Access to books is one of the leading barriers to childhood literacy. With so many of our community's children living in poverty, we knew we couldn't make a difference without getting books into the hands of kids and letting them keep the books. 'Meet them where they are' is the foundation on which Boerne Reads was created. Through local social services organizations, crisis facilities, the library and through schools, we have created ways to get books in to the hands of our communities most vulnerable children.
"The only behavior measure that correlates significantly with reading scores is the number of books in the home."The Literacy Crisis: False Claims, Real Solutions
"Children growing up in homes with at least twenty books get three years more schooling than children from bookless homes, independent of their parents’ education, occupation, and class." Evans, M. D., Kelley, J., Sikora, J., & Treiman, D. J.
"Having books in the home is twice as important as the father’s education level." Research in Social Stratification and Mobility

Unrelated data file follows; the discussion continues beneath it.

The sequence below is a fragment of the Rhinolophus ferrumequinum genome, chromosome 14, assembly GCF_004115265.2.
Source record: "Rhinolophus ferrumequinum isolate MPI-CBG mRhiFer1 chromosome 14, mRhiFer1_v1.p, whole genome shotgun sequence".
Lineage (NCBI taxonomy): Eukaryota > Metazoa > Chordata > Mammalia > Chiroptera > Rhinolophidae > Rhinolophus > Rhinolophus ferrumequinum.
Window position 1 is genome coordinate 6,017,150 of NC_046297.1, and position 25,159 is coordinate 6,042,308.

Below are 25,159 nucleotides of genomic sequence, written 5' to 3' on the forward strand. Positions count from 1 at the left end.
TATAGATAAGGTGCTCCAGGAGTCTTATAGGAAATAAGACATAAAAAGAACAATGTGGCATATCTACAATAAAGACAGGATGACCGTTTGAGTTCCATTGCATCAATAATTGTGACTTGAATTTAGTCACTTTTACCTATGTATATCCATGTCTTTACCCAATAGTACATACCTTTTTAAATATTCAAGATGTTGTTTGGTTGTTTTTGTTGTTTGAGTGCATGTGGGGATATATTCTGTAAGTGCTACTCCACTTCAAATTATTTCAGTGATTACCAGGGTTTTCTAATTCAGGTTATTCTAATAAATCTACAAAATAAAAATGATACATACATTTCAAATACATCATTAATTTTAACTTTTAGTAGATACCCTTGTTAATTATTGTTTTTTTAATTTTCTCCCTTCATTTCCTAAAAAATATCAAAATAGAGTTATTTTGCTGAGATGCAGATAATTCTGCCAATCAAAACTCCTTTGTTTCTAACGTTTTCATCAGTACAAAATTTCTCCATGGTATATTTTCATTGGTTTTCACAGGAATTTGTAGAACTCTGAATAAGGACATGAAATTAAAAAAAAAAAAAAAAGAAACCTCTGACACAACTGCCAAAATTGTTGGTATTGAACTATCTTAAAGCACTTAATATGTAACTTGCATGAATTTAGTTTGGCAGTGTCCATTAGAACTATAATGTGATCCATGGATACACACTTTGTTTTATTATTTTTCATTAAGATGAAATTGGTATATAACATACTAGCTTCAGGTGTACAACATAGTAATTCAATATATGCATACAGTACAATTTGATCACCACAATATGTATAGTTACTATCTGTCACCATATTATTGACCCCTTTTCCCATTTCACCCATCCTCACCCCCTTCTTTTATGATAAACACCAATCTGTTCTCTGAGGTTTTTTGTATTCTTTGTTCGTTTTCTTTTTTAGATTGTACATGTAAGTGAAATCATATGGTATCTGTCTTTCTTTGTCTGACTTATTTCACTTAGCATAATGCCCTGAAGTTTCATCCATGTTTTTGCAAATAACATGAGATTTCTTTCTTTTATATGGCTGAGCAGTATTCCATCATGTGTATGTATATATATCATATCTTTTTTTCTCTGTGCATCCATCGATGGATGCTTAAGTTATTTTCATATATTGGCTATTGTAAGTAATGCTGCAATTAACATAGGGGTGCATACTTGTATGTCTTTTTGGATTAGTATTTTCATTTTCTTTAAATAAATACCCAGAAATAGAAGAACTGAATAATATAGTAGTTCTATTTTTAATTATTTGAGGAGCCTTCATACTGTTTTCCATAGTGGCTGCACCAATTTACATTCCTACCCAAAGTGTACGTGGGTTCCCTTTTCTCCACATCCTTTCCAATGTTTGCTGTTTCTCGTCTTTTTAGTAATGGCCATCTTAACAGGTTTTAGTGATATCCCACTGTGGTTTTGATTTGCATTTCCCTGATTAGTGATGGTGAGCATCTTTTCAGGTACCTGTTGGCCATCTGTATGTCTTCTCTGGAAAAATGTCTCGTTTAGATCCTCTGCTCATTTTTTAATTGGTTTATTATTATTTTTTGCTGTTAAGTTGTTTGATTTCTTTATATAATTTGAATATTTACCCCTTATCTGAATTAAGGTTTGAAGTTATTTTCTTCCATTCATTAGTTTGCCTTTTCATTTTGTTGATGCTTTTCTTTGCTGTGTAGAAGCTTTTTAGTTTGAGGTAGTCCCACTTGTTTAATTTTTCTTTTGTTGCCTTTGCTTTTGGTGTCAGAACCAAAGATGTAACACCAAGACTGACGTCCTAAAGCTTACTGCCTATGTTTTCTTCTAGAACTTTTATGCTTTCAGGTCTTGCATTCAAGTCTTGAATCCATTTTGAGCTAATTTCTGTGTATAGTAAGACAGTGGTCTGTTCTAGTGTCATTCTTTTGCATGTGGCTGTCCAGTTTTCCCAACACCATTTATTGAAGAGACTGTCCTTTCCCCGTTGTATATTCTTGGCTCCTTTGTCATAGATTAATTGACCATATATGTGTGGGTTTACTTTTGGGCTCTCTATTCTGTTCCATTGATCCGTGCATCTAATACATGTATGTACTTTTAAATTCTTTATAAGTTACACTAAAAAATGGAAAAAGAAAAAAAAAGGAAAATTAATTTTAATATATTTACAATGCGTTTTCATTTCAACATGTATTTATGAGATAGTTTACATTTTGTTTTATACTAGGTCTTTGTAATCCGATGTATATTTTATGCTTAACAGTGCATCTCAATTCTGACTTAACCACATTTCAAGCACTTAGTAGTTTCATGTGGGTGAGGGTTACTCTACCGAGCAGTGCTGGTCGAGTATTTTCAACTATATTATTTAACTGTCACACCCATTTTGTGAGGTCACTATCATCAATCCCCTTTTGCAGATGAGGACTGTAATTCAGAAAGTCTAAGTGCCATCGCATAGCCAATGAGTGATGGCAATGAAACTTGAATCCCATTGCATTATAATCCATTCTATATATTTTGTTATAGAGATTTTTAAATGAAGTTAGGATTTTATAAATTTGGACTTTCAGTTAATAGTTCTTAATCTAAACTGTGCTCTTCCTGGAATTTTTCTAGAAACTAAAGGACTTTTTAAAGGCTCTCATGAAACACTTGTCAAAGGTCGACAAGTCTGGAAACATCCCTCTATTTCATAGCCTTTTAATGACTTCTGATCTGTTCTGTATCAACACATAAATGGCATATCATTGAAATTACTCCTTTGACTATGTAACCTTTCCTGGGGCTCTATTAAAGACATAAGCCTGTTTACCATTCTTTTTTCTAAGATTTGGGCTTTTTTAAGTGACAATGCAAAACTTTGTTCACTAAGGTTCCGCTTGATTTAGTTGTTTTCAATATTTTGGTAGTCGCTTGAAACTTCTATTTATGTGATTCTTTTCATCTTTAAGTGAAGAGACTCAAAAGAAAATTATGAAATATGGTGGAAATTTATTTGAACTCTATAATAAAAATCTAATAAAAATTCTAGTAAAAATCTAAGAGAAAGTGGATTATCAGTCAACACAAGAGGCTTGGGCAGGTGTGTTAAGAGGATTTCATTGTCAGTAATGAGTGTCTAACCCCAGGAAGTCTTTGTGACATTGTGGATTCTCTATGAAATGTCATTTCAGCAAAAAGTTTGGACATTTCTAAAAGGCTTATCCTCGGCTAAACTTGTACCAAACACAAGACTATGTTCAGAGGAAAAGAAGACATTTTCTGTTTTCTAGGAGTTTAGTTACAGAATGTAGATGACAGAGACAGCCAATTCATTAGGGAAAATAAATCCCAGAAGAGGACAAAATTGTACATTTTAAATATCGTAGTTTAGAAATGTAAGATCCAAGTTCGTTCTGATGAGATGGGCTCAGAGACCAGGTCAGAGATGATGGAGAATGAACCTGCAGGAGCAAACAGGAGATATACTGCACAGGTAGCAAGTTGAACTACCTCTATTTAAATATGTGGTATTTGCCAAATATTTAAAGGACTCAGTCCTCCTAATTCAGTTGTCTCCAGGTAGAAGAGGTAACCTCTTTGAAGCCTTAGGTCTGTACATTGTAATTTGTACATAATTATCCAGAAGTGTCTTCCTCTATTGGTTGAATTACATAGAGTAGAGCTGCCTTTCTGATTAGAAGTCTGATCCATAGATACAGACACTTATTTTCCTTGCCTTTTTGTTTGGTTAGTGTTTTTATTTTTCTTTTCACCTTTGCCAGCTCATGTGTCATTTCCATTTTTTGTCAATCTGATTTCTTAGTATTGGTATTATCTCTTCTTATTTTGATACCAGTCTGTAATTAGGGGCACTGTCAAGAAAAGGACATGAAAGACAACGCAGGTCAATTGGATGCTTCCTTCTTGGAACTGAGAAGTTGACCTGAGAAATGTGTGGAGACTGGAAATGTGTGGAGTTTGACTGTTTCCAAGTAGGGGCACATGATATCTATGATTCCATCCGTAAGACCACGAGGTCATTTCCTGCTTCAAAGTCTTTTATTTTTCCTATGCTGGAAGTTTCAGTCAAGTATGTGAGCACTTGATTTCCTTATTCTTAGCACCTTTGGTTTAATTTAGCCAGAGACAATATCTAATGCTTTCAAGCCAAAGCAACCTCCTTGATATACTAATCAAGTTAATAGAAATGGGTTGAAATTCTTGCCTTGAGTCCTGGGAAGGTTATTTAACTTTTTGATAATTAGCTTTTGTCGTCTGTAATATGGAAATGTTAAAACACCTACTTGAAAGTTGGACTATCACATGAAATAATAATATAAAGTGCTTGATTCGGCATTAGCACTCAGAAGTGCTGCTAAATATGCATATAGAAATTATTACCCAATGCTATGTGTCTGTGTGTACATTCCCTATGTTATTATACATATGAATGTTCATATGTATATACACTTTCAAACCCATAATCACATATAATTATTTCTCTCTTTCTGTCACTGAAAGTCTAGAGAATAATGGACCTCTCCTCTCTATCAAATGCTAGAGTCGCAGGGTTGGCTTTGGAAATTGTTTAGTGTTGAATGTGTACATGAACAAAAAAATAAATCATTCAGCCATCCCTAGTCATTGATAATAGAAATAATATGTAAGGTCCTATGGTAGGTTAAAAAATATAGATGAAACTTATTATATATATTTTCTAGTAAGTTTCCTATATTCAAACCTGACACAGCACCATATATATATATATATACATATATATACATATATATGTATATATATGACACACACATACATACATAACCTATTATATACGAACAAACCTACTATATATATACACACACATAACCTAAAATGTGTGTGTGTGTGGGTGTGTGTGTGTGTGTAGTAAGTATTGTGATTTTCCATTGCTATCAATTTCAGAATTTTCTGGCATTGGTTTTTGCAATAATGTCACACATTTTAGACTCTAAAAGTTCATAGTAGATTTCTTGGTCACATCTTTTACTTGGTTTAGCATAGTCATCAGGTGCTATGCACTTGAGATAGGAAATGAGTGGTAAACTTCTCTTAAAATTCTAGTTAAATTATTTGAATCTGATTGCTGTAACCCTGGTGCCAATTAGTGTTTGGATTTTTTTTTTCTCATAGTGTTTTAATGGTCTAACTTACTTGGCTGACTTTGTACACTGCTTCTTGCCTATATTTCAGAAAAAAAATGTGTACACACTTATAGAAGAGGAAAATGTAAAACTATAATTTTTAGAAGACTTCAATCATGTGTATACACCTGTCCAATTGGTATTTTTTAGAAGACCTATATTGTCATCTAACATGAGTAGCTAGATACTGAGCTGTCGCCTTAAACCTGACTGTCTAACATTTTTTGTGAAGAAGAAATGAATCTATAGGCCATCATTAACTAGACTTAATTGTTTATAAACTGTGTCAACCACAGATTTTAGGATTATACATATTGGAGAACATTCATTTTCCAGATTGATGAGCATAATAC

Mothers are extremely important to a child's early reading development. By educating mothers on the importance of reading to their babies and helping them learn to create reading environments in their homes, we are allowing them to give their children the gift of literacy. Regardless of reading levels, mothers can help their children develop a love of reading and the habit of reading daily.
'According to the Department of Justice, “The link between academic failure and delinquency, violence, and crime is welding to reading failure.” Statistics back up this claim: 85% of all juveniles who interface with the juvenile court system are functionally illiterate, and over 70% of inmates in America’s prisons cannot read beyond a fourth grade level.' Literacy, Inc.
Research shows that children living in poverty are not as prepared as their middle income peers when entering kindergarten. Through Head Start we have been able to provide access to books and volunteers who read regularly to the children. Children are able to take books home and return them or keep them. As a result of the success of this, parents are now requesting books.
Through organizations like Boys and Girls Club, the YMCA and Love Boerne Kids, we are giving children books to enjoy in the after school ours.
"80% of preschool and after-school programs serving low-income populations have no age-appropriate books for their children." National Reading Association